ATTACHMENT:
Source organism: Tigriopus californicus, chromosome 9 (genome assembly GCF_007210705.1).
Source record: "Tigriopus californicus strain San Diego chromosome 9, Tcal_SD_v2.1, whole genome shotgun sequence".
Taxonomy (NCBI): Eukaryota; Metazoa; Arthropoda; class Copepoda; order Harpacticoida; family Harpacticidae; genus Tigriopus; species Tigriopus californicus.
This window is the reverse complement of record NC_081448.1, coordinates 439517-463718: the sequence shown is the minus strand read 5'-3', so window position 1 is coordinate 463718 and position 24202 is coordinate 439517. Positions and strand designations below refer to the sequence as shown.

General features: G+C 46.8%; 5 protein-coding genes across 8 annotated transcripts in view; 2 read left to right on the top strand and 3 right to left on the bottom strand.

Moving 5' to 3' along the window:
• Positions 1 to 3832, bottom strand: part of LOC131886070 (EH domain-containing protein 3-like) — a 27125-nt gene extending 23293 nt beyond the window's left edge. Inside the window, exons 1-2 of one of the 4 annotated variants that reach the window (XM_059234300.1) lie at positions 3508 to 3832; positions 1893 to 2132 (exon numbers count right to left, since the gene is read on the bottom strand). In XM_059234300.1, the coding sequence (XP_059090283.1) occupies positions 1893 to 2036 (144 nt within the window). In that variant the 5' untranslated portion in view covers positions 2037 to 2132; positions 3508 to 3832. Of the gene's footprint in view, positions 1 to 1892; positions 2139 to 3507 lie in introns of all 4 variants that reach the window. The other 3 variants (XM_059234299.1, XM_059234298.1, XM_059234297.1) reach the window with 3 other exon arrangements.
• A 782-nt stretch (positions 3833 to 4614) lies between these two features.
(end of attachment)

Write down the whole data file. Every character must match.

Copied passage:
Source organism: Tigriopus californicus, chromosome 9 (genome assembly GCF_007210705.1).
Source record: "Tigriopus californicus strain San Diego chromosome 9, Tcal_SD_v2.1, whole genome shotgun sequence".
Taxonomy (NCBI): Eukaryota; Metazoa; Arthropoda; class Copepoda; order Harpacticoida; family Harpacticidae; genus Tigriopus; species Tigriopus californicus.
This window is the reverse complement of record NC_081448.1, coordinates 439517-463718: the sequence shown is the minus strand read 5'-3', so window position 1 is coordinate 463718 and position 24202 is coordinate 439517. Positions and strand designations below refer to the sequence as shown.

General features: G+C 46.8%; 5 protein-coding genes across 8 annotated transcripts in view; 2 read left to right on the top strand and 3 right to left on the bottom strand.

Moving 5' to 3' along the window:
• Positions 1 to 3832, bottom strand: part of LOC131886070 (EH domain-containing protein 3-like) — a 27125-nt gene extending 23293 nt beyond the window's left edge. Inside the window, exons 1-2 of one of the 4 annotated variants that reach the window (XM_059234300.1) lie at positions 3508 to 3832; positions 1893 to 2132 (exon numbers count right to left, since the gene is read on the bottom strand). In XM_059234300.1, the coding sequence (XP_059090283.1) occupies positions 1893 to 2036 (144 nt within the window). In that variant the 5' untranslated portion in view covers positions 2037 to 2132; positions 3508 to 3832. Of the gene's footprint in view, positions 1 to 1892; positions 2139 to 3507 lie in introns of all 4 variants that reach the window. The other 3 variants (XM_059234299.1, XM_059234298.1, XM_059234297.1) reach the window with 3 other exon arrangements.
• A 782-nt stretch (positions 3833 to 4614) lies between these two features.